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Designing Multimodal Non-pharmacological Interventions

Explore the major research initiatives that are investigating a multi-pronged approach to intervention.
water bottle, dumbbell weights, training shoes, red pepper, apple

Unfortunately, 115 years on from when Dr Alzheimer first described a collection of brain pathologies tied to a clinical syndrome, we are still without a disease-modifying therapy.

Despite hundreds of drug trials over past decades, the most recent medication to be approved for the treatment of Alzheimer’s disease was almost 20 years ago (memantine in 2002). This became only the fourth recognised Alzheimer’s drug and, as with the other three, only offers moderate symptomatic relief in the dementia phase of the illness. These drugs do nothing to stop the underlying pathological processes and degenerative brain changes which Sophie described in week one of the course.

Whilst further investment and investigation into new pharmacological (drug-based) therapies is of vital importance, attention has also increased in recent times to explore other, non-pharmacological, methods that seek to prevent or delay the onset of disease.

As we’ve discussed, many of the recognised risk factors for developing neurodegenerative disease can potentially be tackled by making changes to lifestyle, cognitive stimulation and behaviour. To take this step further scientifically, several studies have now looked to intervene with a suite of such ‘multi-domain’ lifestyle/cognitive/behavioural changes to assess the impact of these on brain health over time.

The pioneering study in this area to date has been the Finnish Geriatric Intervention Study to Prevent Cognitive Impairment and Disability (FINGER). The FINGER study recruited 1260 volunteers between the age of 60 and 77. None of the participants had a diagnosis of dementia at the start of the study but all were deemed at an increased risk of developing dementia – based on a standardised ‘dementia risk score’ (calculated based on age, sex, education, blood pressure, body-mass index, cholesterol levels, and physical activity levels) as well as scoring average or below what would be expected for someone of their age on a series of memory and thinking tasks.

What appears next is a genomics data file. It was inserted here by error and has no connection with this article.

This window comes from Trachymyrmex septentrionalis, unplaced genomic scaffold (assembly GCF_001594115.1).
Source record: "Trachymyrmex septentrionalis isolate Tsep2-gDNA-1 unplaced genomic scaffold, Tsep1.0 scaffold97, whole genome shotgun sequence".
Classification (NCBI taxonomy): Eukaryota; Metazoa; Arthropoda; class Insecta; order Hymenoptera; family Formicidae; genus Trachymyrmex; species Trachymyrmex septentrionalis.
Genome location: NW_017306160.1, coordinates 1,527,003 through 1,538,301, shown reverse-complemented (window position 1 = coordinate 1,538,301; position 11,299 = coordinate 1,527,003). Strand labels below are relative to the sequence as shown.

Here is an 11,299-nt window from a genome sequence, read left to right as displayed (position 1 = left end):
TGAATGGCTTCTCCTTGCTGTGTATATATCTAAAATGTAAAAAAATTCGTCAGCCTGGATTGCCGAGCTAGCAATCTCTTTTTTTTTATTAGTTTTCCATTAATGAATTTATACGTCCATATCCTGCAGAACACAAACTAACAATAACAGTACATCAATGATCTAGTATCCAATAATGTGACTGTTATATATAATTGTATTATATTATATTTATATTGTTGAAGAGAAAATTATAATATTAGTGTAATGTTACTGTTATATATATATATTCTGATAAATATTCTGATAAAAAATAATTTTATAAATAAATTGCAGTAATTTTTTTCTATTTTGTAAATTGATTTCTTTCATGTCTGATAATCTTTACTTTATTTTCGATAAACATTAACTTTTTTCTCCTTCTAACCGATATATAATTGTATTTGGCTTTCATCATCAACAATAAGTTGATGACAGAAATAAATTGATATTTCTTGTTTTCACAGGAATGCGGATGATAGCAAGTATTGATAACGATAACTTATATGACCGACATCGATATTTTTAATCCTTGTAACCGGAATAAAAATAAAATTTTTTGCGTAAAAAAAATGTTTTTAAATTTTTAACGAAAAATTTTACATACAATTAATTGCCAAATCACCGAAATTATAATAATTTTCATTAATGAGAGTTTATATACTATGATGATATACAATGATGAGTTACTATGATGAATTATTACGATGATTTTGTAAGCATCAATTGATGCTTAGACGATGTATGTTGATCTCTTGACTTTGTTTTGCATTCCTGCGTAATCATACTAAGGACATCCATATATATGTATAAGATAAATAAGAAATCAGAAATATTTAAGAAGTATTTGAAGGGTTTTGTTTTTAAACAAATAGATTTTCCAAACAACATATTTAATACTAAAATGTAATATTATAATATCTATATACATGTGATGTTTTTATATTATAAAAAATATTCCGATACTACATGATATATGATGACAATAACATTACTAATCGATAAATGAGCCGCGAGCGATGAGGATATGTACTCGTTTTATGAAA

These participants were then randomly assigned 50:50 to one of two groups:

Group A received specialised dietary guidance and exercise regimes to follow as well as cognitively and socially stimulating challenges to complete and frequent check ups and advice to intensively manage cardiovascular risk factors (such as blood pressure and weight).

Group B were given ‘regular health advice’ which reflected care as usual.

After 2 years, the researchers found that Group A (receiving all the extra targeted interventions) scored about 25% higher overall on the memory and thinking test battery compared to group B.

The FINGER trial was the first large scale randomised trial to show positive benefit of multi-domain interventions on cognitive outcomes. This initial phase of FINGER is what we call a proof of concept trial. The main aims were to assess whether this overall approach was feasible as well as whether there were any hints at effectiveness of the intervention.

Having satisfied both these criteria, the FINGER study continues, with participants still being followed up, more than 10 years later, and analysis of long-term effectiveness ongoing. Notably, the initial Finnish study has also now spawned a global network – World Wide FINGERS which aims to collate data on aligned multi-domain intervention initiatives around the world. From our earlier discussions on known modifiable risk factors for neurodegenerative disease we can start to appreciate how intervening in a few key areas – nutrition, exercise, social engagement and lifelong learning – can help address multiple risk factors at once.

For example – if we think back to those 12 risk factors defined in the Lancet report – how many could theoretically be at least partially improved by making positive changes in just one aspect of our lifestyle, say increasing our amount of exercise. High blood pressure? Obesity? Physical activity? Diabetes? Depression? …

Whilst research settings can provide high quality and un-biased results, can you think of any challenges to applying these types of intervention in ‘real-world’ settings? Especially programmes of activity that need to be followed strictly over such a prolonged timeframe? Let’s reflect on this in our next step and explore with our fellow learners what could be the pros and cons of these types of preventative approaches.

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Understanding Brain Health: Preventing Dementia

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